New From the Bookshelf Intro | MacIntyre, Root and Caputo


I’ve decided along with my other segments (like Dress Down Friday, Flickr Pics, and Quotations) on ol’ “gathering in light” that I’d start doing a little segment on new books that I come across at the bookstore that you may (or may not) find interesting. I am going to try and be fairly diverse in my selection. I figure since I spend a decent amount of time working at the bookstore and have all kinds of new and exciting books come across my fingertips that I should share some of these titles with you. So here’s the plan: I am going to briefly write about 3-5 books that have just come out (or have come out in the past 6 months or so) in just a couple quick sentences so you can get the basic gist of the book. I will plan to do this every other week unless I have enough time (and books) to do more. If you’d like to suggest books you’re always welcome to do that! Just contact me.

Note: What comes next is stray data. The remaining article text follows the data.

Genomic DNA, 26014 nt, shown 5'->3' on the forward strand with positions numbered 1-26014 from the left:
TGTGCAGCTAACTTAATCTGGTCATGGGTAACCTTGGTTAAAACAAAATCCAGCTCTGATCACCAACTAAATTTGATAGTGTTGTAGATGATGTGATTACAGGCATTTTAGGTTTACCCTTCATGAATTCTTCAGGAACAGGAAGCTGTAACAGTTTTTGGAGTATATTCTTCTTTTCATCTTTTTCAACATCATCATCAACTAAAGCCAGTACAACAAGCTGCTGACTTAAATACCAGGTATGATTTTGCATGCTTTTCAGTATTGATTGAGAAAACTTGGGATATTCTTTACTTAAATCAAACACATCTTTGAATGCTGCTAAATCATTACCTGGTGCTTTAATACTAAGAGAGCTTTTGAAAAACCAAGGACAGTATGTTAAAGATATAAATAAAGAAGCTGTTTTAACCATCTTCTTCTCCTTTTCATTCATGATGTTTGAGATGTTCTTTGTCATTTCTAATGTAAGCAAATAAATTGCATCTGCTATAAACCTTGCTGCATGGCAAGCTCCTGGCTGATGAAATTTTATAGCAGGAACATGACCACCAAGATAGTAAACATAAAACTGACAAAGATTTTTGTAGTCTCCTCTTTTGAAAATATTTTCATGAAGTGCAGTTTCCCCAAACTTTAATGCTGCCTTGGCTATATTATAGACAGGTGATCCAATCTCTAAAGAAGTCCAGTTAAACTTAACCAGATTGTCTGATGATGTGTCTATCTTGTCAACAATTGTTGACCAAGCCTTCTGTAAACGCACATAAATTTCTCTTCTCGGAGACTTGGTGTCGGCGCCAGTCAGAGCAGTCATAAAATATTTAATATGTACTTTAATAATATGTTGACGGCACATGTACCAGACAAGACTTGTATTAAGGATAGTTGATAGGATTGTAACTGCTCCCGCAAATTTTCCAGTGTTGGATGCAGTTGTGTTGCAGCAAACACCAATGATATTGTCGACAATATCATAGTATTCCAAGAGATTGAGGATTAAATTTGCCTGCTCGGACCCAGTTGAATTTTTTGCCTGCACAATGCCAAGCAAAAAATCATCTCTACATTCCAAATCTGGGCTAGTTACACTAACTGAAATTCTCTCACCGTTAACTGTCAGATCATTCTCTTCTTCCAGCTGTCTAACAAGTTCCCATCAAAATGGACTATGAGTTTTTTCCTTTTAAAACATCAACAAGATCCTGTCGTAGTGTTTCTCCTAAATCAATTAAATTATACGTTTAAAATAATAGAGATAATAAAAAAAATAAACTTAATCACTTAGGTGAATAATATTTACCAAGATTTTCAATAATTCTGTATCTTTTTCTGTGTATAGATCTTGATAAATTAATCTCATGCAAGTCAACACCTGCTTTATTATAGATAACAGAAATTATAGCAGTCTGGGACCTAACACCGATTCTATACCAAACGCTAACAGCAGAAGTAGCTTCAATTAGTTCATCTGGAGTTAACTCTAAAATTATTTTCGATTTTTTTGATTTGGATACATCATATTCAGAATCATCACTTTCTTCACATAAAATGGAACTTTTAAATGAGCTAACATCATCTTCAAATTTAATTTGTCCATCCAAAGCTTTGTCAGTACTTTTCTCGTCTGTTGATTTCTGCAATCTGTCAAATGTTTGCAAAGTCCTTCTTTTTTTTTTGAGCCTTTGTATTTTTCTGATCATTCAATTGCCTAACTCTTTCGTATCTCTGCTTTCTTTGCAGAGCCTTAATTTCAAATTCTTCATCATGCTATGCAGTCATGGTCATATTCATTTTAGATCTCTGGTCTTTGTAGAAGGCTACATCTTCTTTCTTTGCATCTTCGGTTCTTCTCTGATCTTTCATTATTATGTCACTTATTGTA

Here are the first three.

Edith Stein: A Philosophical Prologue 1913-1922

Edith Stein: A Philosophical Prologue 1913-1922 by Alasdair MacIntyre. This book is a biography of Edith Stein’s life and philosophical thought, with the express interest of showing how philosophy can shape one’s life practically. Edith Stein, a Jew become catholic nun, is important not only for her philosophical work in phenomenology but also because of the way her philosophy impacted her own life. She died in an internment camp during Hitler’s rule.

Revisiting Relational Youth Ministry

Revisiting Relational Youth Ministry – From a Strategy of Influence to a Theology of Incarnation” byAndrew Root takes a new look at youth ministry by suggesting that our “models” for working with youth are captive to modernity, and are in fact, not incarnational or not enough. He turns to Dietrich Bonhoeffer for an example of how incarnational ministry seeks to serve those who are suffering and who are outsiders.

What would Jesus Deconstruct?

What would Jesus Deconstruct?By John Caputo is a great entry point into the theological uses of continental philosophy and deconstruction. Here Caputo argues that the church must allow Jesus to deconstruct it in order that it not become absolutized, and set itself up as the Kingdom of God. Rather than the church allowing itself to be the answer, it needs to see itself always as the question. The Kingdom of God is the answer.